Fr David:   I would say that parishioners always had a role in the liturgy itself. It was after the 16th Century and after the Council of Trent, when the liturgy was revised and modernized for that time.   There was a move even then to have people respond and take part in the liturgy. Before 1963, actually, even though Latin was the language of the Mass people would participate. They would have their prayer books in which they followed the Mass and the altar boys or altar servers and ministers at the altar responded to the priest in which we call the liturgical dialogue. For example, when they say "The Lord be with you" and "also with you", "lift up your hearts"; all those prayers that we say today in our own vernacular languages were said in Latin by the ministers at the altar. So there was already a place for participation in the prayer. But, as you would say, it was a solitary affair. Many people were in their own private spiritual world instead of seeing the Mass as a communal worship of God the Father, and participating in the life, death, and resurrection of the Lord in the Mass, and people used this particular time to be alone in prayer. Now the Church has seen that the masses have not emphasized the communal aspect of the Mass. We recognize what Jesus said in the Gospels "where they are two or three gathered in My name there I am in the midst of them", it is a time for communal prayer. Where there are two or three gathered in the name of the Lord Jesus to pray for the Church, the Mass then is that opportunity for the Church to gather around the altar of the Lord as the community of faith. But Jesus also says in the Gospel that "when you pray, close the door, talk to My Father in secret and My Father who sees everything in secret will respond". The Mass is not a time for personal private prayer, on the contrary, it is a time for community prayer where two or three are gathered in 'My Name'. The time for personal prayer is at home when we close the door and share the secrets that we have with Our Father in Heaven. The time and place for all things. And so, even though the communal aspect of the Mass was always part of the teaching in the Church, it has at this time made a point of importance in which as a community of faith we gather around the altar to participate in the life, death, and resurrection of the Lord and through our participation in the Mass become literally missionaries to the world.

CatholicView:  Fr David, some parishioners prefer the mystery in Mass that was taken away with the onset of the Second Vatican Council. There are those who choose to be left in awe and ignorance, free to pray quietly and reflect on the mystery of God. Do you feel this to be true?

Fr David:  The mystery of the Mass I think was the fact that some of it was unknown. There seemed to be this mystical show that happened on a stage that we call a sanctuary and people used that time for personal private prayer which has its place not during the mass but at home in the quietness of your room behind a closed door. And so, yes, there were those people who would come and find the music mysterious, and even the words of the priest mysterious but the mystery of the Mass has not been taken away, on the contrary, there is a certain sense of awe in realizing that I am now participating in the life, death, and resurrection of the Lord. I am caught up in the love of Christ which overcomes all things and there is the mysticism and the awesome aspect of being caught up in the love of Christ which I now understand, which I partake in my own language in the way I can express with my fellow brothers and sisters in the faith. Together we will spend eternity, mind you, for you know Heaven is not just me and God; Heaven is God and His bride the Church. Jesus and His bride the Church, and the Church which is the body of Christ. We as members of that Church will be together in Heaven, not just me. And therefore this is part of the mysticism of the Mass. This is what Vatican Council II did in its Constitution of the liturgy which is basically reaffirming the teaching that we always had. It is just emphasizing the communal aspect that during the Mass it is literally a reflection of our destiny that we will be at the banquet of the Lord at the end of time. That the banquet of the Lord of what we will feast on is Jesus’ love. Jesus Himself. The Mass then, is a prediction of our future and our destiny and so, in that sense, the mystery of what is unknown is replaced by the mystery of what will come to be.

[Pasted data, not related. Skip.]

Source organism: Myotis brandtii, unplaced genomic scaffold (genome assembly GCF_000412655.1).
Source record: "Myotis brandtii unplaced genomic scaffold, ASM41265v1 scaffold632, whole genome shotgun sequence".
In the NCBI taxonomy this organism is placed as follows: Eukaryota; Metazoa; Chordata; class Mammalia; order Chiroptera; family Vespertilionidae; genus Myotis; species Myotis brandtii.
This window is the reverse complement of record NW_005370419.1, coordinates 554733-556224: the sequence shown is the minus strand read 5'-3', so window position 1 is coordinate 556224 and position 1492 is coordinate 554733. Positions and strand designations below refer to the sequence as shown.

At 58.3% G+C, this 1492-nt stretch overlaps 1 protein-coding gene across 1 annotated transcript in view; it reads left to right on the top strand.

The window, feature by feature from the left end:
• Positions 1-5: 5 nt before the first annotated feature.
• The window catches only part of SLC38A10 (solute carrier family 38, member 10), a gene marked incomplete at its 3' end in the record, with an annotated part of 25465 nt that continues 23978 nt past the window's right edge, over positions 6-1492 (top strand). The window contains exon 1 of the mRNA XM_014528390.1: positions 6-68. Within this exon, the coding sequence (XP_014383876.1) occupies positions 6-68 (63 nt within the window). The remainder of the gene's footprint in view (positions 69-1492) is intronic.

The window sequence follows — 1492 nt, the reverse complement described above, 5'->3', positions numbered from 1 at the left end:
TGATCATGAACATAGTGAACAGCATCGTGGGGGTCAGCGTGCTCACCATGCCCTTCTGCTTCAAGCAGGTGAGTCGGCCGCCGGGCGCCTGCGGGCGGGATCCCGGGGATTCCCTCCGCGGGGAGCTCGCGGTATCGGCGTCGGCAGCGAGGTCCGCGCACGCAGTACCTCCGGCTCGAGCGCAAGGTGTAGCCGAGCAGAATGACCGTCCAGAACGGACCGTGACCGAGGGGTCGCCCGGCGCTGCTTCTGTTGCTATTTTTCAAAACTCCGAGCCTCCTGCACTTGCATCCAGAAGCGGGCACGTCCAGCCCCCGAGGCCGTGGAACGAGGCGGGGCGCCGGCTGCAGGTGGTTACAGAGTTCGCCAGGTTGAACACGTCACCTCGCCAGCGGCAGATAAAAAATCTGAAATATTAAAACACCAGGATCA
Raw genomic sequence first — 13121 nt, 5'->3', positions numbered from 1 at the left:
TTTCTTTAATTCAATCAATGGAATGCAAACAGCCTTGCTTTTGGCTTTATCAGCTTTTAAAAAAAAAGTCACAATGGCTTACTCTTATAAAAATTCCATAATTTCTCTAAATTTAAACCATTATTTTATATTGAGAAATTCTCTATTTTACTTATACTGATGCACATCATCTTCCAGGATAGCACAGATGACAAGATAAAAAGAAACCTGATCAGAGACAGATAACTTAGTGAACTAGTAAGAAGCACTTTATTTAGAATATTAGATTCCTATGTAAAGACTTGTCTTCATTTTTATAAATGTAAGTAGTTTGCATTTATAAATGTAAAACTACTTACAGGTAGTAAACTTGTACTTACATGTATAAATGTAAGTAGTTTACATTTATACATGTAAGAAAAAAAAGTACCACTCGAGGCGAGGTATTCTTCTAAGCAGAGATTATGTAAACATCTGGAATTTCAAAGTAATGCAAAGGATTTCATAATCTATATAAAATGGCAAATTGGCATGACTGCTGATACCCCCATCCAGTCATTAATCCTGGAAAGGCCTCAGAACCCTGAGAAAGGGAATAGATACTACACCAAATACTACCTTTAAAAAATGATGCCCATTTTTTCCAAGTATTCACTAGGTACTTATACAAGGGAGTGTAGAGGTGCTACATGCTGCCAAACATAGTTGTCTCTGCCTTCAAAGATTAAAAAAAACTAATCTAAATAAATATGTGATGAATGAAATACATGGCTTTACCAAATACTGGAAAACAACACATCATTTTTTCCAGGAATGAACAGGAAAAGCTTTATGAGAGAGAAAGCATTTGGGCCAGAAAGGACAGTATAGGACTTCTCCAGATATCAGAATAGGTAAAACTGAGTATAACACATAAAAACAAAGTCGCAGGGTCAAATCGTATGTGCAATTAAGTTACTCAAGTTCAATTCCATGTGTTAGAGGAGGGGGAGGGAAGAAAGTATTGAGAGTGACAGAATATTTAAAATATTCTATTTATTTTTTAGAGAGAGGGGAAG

CatholicView: One of the changes that the Vatican Council II brought about is that salvation is no longer seen as the exclusive possession of the Catholic Church but extends to everyone who is a Christian regardless of choice of faith. Fr David, would you then say that the Church is finally beginning to acknowledge that it is not infallible but is admirably subject to growth?